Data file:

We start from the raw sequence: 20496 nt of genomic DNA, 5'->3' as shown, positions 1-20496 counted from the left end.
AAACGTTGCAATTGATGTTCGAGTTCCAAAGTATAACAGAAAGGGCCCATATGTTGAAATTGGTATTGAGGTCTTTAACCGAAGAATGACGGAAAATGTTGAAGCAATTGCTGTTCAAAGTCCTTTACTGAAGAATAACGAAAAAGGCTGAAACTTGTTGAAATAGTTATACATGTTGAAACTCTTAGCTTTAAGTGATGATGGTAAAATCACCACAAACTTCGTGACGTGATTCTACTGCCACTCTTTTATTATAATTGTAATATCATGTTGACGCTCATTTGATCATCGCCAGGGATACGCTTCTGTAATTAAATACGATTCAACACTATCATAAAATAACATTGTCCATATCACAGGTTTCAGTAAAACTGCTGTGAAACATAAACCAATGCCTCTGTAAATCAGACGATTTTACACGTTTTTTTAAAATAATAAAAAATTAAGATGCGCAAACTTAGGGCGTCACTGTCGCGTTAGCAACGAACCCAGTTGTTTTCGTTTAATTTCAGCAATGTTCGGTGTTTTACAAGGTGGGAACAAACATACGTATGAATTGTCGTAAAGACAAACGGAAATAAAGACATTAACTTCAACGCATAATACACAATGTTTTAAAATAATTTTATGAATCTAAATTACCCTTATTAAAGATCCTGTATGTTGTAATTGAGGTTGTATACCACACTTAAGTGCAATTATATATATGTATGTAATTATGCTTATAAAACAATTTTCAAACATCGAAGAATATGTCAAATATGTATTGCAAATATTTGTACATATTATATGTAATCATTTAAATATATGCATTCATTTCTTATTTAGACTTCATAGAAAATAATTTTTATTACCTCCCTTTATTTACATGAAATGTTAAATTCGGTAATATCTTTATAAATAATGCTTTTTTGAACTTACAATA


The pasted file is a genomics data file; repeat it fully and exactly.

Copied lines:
We start from the raw sequence: 20496 nt of genomic DNA, 5'->3' as shown, positions 1-20496 counted from the left end.
AAACGTTGCAATTGATGTTCGAGTTCCAAAGTATAACAGAAAGGGCCCATATGTTGAAATTGGTATTGAGGTCTTTAACCGAAGAATGACGGAAAATGTTGAAGCAATTGCTGTTCAAAGTCCTTTACTGAAGAATAACGAAAAAGGCTGAAACTTGTTGAAATAGTTATACATGTTGAAACTCTTAGCTTTAAGTGATGATGGTAAAATCACCACAAACTTCGTGACGTGATTCTACTGCCACTCTTTTATTATAATTGTAATATCATGTTGACGCTCATTTGATCATCGCCAGGGATACGCTTCTGTAATTAAATACGATTCAACACTATCATAAAATAACATTGTCCATATCACAGGTTTCAGTAAAACTGCTGTGAAACATAAACCAATGCCTCTGTAAATCAGACGATTTTACACGTTTTTTTAAAATAATAAAAAATTAAGATGCGCAAACTTAGGGCGTCACTGTCGCGTTAGCAACGAACCCAGTTGTTTTCGTTTAATTTCAGCAATGTTCGGTGTTTTACAAGGTGGGAACAAACATACGTATGAATTGTCGTAAAGACAAACGGAAATAAAGACATTAACTTCAACGCATAATACACAATGTTTTAAAATAATTTTATGAATCTAAATTACCCTTATTAAAGATCCTGTATGTTGTAATTGAGGTTGTATACCACACTTAAGTGCAATTATATATATGTATGTAATTATGCTTATAAAACAATTTTCAAACATCGAAGAATATGTCAAATATGTATTGCAAATATTTGTACATATTATATGTAATCATTTAAATATATGCATTCATTTCTTATTTAGACTTCATAGAAAATAATTTTTATTACCTCCCTTTATTTACATGAAATGTTAAATTCGGTAATATCTTTATAAATAATGCTTTTTTGAACTTACAATA